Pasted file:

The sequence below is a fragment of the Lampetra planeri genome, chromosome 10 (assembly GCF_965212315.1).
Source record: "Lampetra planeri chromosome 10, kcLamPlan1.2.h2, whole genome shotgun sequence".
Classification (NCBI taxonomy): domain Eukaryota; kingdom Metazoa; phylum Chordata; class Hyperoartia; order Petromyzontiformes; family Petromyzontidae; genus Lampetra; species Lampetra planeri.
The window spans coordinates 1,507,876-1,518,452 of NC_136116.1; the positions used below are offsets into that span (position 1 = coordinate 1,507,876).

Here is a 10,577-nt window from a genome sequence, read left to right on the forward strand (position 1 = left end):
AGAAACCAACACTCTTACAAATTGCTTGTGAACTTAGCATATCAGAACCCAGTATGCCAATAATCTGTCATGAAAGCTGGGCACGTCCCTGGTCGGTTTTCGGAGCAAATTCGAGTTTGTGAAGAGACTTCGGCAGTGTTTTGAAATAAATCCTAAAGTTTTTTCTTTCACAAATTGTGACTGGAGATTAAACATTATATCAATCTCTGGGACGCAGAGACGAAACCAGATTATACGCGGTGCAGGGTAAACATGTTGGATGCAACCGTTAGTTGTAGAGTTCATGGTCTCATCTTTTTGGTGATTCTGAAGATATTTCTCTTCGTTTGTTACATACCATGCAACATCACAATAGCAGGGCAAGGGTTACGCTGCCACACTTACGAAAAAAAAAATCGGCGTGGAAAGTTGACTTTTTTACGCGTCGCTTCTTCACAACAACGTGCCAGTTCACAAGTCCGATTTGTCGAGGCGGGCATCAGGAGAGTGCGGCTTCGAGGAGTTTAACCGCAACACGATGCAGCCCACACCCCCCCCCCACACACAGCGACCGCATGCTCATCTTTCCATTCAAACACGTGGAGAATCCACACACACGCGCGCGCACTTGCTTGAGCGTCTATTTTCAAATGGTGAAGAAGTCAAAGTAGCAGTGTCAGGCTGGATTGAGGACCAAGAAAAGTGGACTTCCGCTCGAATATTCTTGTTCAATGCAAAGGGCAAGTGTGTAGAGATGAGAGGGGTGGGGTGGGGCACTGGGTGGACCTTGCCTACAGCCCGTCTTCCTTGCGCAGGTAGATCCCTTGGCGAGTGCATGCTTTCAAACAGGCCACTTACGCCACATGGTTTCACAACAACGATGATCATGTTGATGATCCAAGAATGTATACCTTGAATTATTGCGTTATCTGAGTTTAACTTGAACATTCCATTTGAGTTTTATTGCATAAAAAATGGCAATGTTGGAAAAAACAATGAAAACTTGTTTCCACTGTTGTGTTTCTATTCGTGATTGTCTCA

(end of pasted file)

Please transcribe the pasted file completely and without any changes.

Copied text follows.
The sequence below is a fragment of the Lampetra planeri genome, chromosome 10 (assembly GCF_965212315.1).
Source record: "Lampetra planeri chromosome 10, kcLamPlan1.2.h2, whole genome shotgun sequence".
Classification (NCBI taxonomy): domain Eukaryota; kingdom Metazoa; phylum Chordata; class Hyperoartia; order Petromyzontiformes; family Petromyzontidae; genus Lampetra; species Lampetra planeri.
The window spans coordinates 1,507,876-1,518,452 of NC_136116.1; the positions used below are offsets into that span (position 1 = coordinate 1,507,876).

Here is a 10,577-nt window from a genome sequence, read left to right on the forward strand (position 1 = left end):
AGAAACCAACACTCTTACAAATTGCTTGTGAACTTAGCATATCAGAACCCAGTATGCCAATAATCTGTCATGAAAGCTGGGCACGTCCCTGGTCGGTTTTCGGAGCAAATTCGAGTTTGTGAAGAGACTTCGGCAGTGTTTTGAAATAAATCCTAAAGTTTTTTCTTTCACAAATTGTGACTGGAGATTAAACATTATATCAATCTCTGGGACGCAGAGACGAAACCAGATTATACGCGGTGCAGGGTAAACATGTTGGATGCAACCGTTAGTTGTAGAGTTCATGGTCTCATCTTTTTGGTGATTCTGAAGATATTTCTCTTCGTTTGTTACATACCATGCAACATCACAATAGCAGGGCAAGGGTTACGCTGCCACACTTACGAAAAAAAAAATCGGCGTGGAAAGTTGACTTTTTTACGCGTCGCTTCTTCACAACAACGTGCCAGTTCACAAGTCCGATTTGTCGAGGCGGGCATCAGGAGAGTGCGGCTTCGAGGAGTTTAACCGCAACACGATGCAGCCCACACCCCCCCCCCACACACAGCGACCGCATGCTCATCTTTCCATTCAAACACGTGGAGAATCCACACACACGCGCGCGCACTTGCTTGAGCGTCTATTTTCAAATGGTGAAGAAGTCAAAGTAGCAGTGTCAGGCTGGATTGAGGACCAAGAAAAGTGGACTTCCGCTCGAATATTCTTGTTCAATGCAAAGGGCAAGTGTGTAGAGATGAGAGGGGTGGGGTGGGGCACTGGGTGGACCTTGCCTACAGCCCGTCTTCCTTGCGCAGGTAGATCCCTTGGCGAGTGCATGCTTTCAAACAGGCCACTTACGCCACATGGTTTCACAACAACGATGATCATGTTGATGATCCAAGAATGTATACCTTGAATTATTGCGTTATCTGAGTTTAACTTGAACATTCCATTTGAGTTTTATTGCATAAAAAATGGCAATGTTGGAAAAAACAATGAAAACTTGTTTCCACTGTTGTGTTTCTATTCGTGATTGTCTCA